Some of you know I’m a recreational long-distance runner – I train for Half Marathons (21.1km) twice a year. I co-coach the Half clinic which keeps me connected to the community and giving back, and it keeps me in shape. Having said that, after 13 years of running, I’ve peaked and I’ve valleyed, many times over.
Let’s be frank. Running long distance is hard. The mental game is a challenge EACH run, no matter how short. My body seems to adapt pretty well, in spite of how much my hamstrings complain on hills. Yes, I do a lot of yoga to compensate for the toils of running!
Back to the mental game. Someone has said that running is 50% physical and 50% mental. There are days when I’d say it’s more like 20/80!
I was chatting with some friends this weekend about their last race experience. Each had trained really well over 4 months; no injuries, did all the hard training of intense hill work and speed work, negative splits (coming in faster on the last half of the run), hitting their pacing, etc. And, on race day, they PB’d (achieved a personal best in terms of finish time).
Yet somehow, they were rather depressed the week after the race. What if they’d held their OMP (‘Ordinary Mortal Pace’) on the downhill so they had more gas in the last 4k? What if it hadn’t been pouring rain and sideways wind? What if they’d taken another gel at 16k?
Runners high can come with an equal dose of runners low.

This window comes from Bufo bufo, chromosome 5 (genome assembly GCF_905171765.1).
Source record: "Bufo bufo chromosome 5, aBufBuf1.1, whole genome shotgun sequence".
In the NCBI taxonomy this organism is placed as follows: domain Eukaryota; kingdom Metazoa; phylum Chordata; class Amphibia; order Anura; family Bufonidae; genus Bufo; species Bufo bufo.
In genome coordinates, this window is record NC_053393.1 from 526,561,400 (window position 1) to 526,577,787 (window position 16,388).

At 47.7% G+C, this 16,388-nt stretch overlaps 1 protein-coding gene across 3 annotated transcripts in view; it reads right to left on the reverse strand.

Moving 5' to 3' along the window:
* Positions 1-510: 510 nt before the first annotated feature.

As I heard their mind game reel out, I thought ‘What is this? The dark side of Flow?’ No, this rumination is the opposite of Flow. Even tho they PB’d, they fell into a negative, disappointed state. They were absorbed with looking back, ‘what ifs’, negative bias and self doubts. They lost sight of their significant accomplishments over the course of training and in the light of race day.
I gently helped them remember their excellent training season – pushing and holding their paces for the various training runs, different kinds of speed work, AND that they were injury free. That’s all progress and highly significant. They had too much hanging on the race day result, and lost focus on what else they’d achieved.
With the risk of sounding trite, they’d downplayed the journey and put too much focus on the destination. Flow, my friends, is all about the journey. The challenges and moments of small victories. Of course, moving toward a reach-goal, AND acknowledging each small piece of progress and celebrating in the after glow!
Tal Ben-Shahar, my Positive Psychology teacher, describes this phenomenon as the difference between the Perfectionist, and the Optimalist. “While the Perfectionist rejects failure, the Optimalist accepts it as a natural part of life, and as an experience that is inextricably linked to success.” He also puts his spin on the Pareto Principle, the ‘80/20’ rule and applies it to the Optimalist: ‘investing our efforts in the 20% that will give us the 80% of results we want to achieve’.
Flow, my friends, is all about the journey.
Would love your thoughts and experiences on this topic!